Disturbing video of baby getting inked sparks outrage
Was the baby really inked? Find out now.
One of the main attractions at birthday parties or kids’ events is often a (fake) tattoo or face-paint artist. Kids flock to these guys who skillfully add that extra cheer to your baby’s cheek or arm. And while that makes your little one happy, as parents we must be aware of the risks of kids having an allergic reaction to temporary tattoos, or even face-paint sometimes.
What would you do if someone offered to give your baby a real tattoo? What could be the health implications of that? Who would even tattoo a baby in the first place? you must be wondering. But, recently, a video surfaced of one tattoo artist who is seen inking a toddler’s chest with what looks like a permanent tattoo of a cartoon character.
Baby gets some ink!
Disturbing footage of the baby being inked has surfaced on the internet with a caption that says, ‘Baby gets some ink.’ Take a look.
On one hand, the video has created outrage among netizens in general, especially parents. But on the other hand, the authenticity of this video is also doubtful. The baby is neither crying nor screaming in pain, and that’s why many viewers believe this video to be fake.
A comment on the video points this out, saying: “Grown men cry when they get a chest tattoo and this little child doesn’t react at all. Fake.” Whereas another comment says: “There’s a chance this is fake unless the baby is sedated. It’s just a stencil. If this was real the baby would be crying.”
The video clearly shows the little one wriggling around while he is “inked.” Also, an adult is holding the baby down, not allowing him to move.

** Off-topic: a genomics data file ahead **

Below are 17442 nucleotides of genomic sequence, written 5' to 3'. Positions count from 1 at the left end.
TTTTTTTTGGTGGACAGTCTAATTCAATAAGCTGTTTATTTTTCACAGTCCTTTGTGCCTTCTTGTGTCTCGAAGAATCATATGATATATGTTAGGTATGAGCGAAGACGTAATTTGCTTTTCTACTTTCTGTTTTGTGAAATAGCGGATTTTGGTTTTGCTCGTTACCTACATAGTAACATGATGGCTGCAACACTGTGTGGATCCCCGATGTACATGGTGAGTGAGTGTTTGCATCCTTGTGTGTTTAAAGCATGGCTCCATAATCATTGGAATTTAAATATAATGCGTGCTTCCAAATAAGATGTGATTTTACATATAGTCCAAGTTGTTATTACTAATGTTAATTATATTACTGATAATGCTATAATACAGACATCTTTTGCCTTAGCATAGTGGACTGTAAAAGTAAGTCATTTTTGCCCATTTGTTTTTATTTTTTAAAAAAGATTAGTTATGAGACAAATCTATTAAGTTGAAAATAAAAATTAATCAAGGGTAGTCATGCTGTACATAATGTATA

In this case, we sincerely hope the video is fake and that the little one is unharmed and un-inked. However, it does remind us of the risks of even seemingly harmless temporary tattoos, with the most common outcome being an allergic reaction to temporary tattoos.
Allergic reaction to temporary tattoos in kids
How do allergic reactions to temporary tattoos show on the skin?
- Raised red weeping lesions
- Loss of skin pigmentation
- Increased sensitivity to sunlight
- Permanent scarring
How can various types of tattoos harm your baby’s skin?
At times, microinjection machines are used even while creating temporary tattoos. These machines use a tiny needle to inject henna-based ink in the layers of skin. This ink fades away in a few weeks and the process doesn’t really hurt. However, it punctures your child’s skin. And that’s why UK’s Health and Safety Executive issued a warning that infections could be caused because of improper cleaning of tattoo machines. The infections can be as bad as HIV and hepatitis.
Temporary tattoo decals contain colour dyes that are approved as cosmetics by the Food and Drug Administration, USA. It implies that FDA has declared these dyes to be safe for direct contact with your skin. But there have been specific cases of minor skin irritation as well as redness and swelling due to the decals. So, parents should check the quality of ingredients when buying such decals for their kids.
3. Vegetable Henna
While vegetable henna is usually a safe option, it also depends upon your child’s skin sensitivity. Also, you can check the color of the ink before it is applied on your child. Vegetable henna has a brown or reddish-brown color. But if you notice that the color is blue or black, talk to the artist. There are chances that some additives have been mixed. Find out what ingredients have gone into the ink. Allow your little one to get that tribal armband only after you have confirmed the quality of the vegetable henna.
4. Black Henna
Recently, seven-year-old Madison Gulliver suffered a terrible allergic reaction to temporary tattoos created using black henna.
Black henna may at times have high levels of a poisonous chemical called paraphenylenediamine (PPD). Cosmetic products contain PPD, but usually in very small amounts. Black henna on the other hand, can have this chemical in an unregulated quantity. It can cause severe hypersensitivity reactions in kids.
Republished with permission from: theAsianParent Singapore